Sir Anthony Richard Wagner, KCB, KCVO, FSA (6 September, 1908 – 5 May 1995) was a long-serving officer of arms at the College of Arms in London. He served as Garter Principal King of Arms before retiring to the post of Clarenceux King of Arms. He was one of the most prolific authors on subjects of the heraldry and genealogy of the 20th century.
Wagner was born to a family of German Silesian origin (see Burke's "Landed Gentry"). His ancestor, Melchior Wagner, arrived in England from the Saxon city of Coburg in 1709 and became hatter to George I of Great Britain. At an early age Wagner developed a taste for genealogy, and invented an imaginary realm which he could people to taste. His father ran a day-school in London. Scholarships took Wagner to Eton College and then to Balliol College at Oxford. Eventually he entered the College of Arms as Portcullis Pursuivant of Arms in Ordinary in 1931.
Wagner did not marry until he was 44, but in 1953 made a happy alliance with Gillian, daughter of Major H.A.R. Graham. In addition to taking over his father's house in Chelsea Square they acquired a country cottage at Aldeburgh, Suffolk. He was survived by two sons, one of whom is a distinguished artist, and a daughter. After Sir Anthony's death in 1995, he was buried at Aldeburgh following a funeral service at the Church of St Benet Paul's Wharf, which has been the religious home of the College of Arms since 1555.
Wagner joined the College of Arms as Portcullis Pursuivant of Arms in Ordinary in 1931. He was promoted to Richmond Herald of Arms in Ordinary in 1943 and Garter Principal King of Arms in 1961. In 1978 he retired to the subordinate position of Clarenceux King of Arms. He was a firm believer in the view that appointments to the college were for life. As a herald he enjoyed a very large practice and was able to train up a number of skilled and well-qualified assistants who later became officers of arms. His professional library was enormous, but he was also able to build up an important collection of early heraldic manuscripts from the Clumber and other sales.
During World War II he served in the War Office for four years, and then moved to the Ministry of Town and Country Planning, where he rose to be Principal Private Secretary to a series of ministers. Although he contemplated remaining in the Ministry, he returned to the College of Arms in 1946 and took over the extensive practice of Alfred Butler, Windsor Herald.
One idea, which he pursued persistently, was the establishment of a museum in which to display the treasures of the College of Arms itself. Initially it was hoped to erect a building adjacent to the college, and a most interesting design was commissioned from Raymond Erith; this became impossible because of the increasing financial demands of repairs to the college itself. For it has to be remembered that the Heralds, as a body corporate, receive no subvention from any national source; their own stipends were fixed in the 17th century and have not been raised since. But in 1981 the Heralds' Museum was at last opened in part of the Tower of London. To those who wish to gain some idea of the resources of the college, Wagner's own Records and Collections of the College of Arms (1952) is an invaluable short guide.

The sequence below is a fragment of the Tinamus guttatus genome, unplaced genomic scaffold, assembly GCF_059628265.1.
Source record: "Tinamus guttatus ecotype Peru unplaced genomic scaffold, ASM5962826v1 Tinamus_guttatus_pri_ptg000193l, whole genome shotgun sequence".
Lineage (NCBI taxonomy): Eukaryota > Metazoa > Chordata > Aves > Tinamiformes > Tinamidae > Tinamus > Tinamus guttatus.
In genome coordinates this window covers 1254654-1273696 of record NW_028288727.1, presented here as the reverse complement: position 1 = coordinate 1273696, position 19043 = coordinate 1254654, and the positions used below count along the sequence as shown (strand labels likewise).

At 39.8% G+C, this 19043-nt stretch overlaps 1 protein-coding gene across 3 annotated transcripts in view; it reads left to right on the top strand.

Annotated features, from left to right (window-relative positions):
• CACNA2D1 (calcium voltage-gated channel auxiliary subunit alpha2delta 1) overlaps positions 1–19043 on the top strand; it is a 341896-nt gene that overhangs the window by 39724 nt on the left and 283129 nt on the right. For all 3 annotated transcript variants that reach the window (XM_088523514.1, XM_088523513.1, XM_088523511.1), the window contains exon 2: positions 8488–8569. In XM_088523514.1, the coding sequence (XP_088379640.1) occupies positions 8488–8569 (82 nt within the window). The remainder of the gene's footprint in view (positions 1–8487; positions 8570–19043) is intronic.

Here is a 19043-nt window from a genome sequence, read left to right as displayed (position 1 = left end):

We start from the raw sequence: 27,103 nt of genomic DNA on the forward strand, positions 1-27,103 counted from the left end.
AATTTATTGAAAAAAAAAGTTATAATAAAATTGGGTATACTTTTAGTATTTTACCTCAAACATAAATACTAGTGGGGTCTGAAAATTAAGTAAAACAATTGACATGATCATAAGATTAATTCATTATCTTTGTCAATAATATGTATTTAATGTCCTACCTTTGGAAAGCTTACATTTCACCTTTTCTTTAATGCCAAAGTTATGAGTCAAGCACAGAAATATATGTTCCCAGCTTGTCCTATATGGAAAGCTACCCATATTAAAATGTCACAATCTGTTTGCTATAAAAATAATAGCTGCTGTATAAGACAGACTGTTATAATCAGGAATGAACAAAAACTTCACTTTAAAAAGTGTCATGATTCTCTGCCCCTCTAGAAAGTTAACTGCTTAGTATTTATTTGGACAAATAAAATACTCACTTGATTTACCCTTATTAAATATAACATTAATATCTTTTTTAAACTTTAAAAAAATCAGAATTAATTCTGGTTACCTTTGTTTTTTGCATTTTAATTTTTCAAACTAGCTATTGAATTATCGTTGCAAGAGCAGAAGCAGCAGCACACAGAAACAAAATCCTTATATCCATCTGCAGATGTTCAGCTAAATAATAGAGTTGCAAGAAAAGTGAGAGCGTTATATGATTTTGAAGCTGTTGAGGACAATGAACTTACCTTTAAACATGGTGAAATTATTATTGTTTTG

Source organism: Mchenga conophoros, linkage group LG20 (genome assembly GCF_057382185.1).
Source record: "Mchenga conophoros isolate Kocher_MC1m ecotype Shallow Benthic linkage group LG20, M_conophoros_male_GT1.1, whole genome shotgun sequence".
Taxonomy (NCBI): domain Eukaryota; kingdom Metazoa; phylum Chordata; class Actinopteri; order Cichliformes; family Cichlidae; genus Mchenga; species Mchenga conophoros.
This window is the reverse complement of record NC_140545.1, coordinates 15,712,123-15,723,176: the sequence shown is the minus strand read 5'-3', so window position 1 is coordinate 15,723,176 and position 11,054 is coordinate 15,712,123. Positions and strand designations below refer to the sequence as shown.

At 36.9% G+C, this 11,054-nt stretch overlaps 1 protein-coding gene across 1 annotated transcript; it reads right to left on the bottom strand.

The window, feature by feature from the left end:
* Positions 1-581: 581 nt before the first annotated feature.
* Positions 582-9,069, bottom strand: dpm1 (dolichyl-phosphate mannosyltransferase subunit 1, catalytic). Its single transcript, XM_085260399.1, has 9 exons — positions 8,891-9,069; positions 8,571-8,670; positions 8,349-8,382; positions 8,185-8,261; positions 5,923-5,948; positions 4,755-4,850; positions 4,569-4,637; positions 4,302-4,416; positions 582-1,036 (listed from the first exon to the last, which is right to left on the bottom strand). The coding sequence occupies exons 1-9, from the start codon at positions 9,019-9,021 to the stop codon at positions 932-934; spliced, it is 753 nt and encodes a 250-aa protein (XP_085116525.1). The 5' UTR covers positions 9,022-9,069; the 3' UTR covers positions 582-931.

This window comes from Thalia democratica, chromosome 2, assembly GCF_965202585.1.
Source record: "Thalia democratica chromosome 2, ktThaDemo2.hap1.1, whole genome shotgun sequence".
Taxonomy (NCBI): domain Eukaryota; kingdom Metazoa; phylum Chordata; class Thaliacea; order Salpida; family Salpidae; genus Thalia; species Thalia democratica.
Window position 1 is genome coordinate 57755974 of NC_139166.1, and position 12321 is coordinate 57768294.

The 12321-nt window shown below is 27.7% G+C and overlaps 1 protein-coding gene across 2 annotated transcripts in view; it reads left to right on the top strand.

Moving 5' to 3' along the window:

Wagner continued to visit the College of Arms and attend meetings of its chapter. With his departure the world of heraldry and genealogy lost a scholar of majestic stature, though his numerous works keep his memory alive.
A number of large projects engaged his attention and enthusiasm. One, which arose from the Harleian Society, was an endeavour to list and describe the surviving English Rolls of Arms: to this series (CEMRA) Wagner contributed the first volume. Another project, connected with the Society of Antiquaries of London, was a revised edition of the Ordinary of Arms originally produced by Papworth. The first volume appeared in 1992.
It is fair to say that through his life genealogy occupied the foremost place in Wagner's affections, but his earliest publications made highly important contributions to the study of heraldry. Issues of State Ceremonial took third priority. His Historic Heraldry of England (1939) derived initially from an exhibition of panels in America, but drew a stern and scholarly line between those great men who were truly armigerous and those who were not. On the other hand, his Heralds and Heraldry in the Middle Ages (also 1939) shed new light on the development of the functions of the earliest officers of arms. Many years later he traced the whole story of the College of Arms in a massive volume entitled Heralds of England (1967).
Of all Wagner's genealogical writings, his English Genealogy (1960, and since revised) is standard reference in any well-conditioned public library and on many private shelves. Many of his conclusions were rehearsed and reinforced in Pedigree and Progress (1975), where an important group of essays is annotated and brought up to date. Always he stressed the mobility of social life and class in the course of English history, and in maintaining this view ran contrary to the opinions of some professional English historians.
His office had been highly mechanised from an early stage, but all the more so once he became blind in 1984, whereupon, making every use of the aids of modern science, he bore his affliction with patience and dexterity. His autobiography, A Herald's Way (1988) he dictated.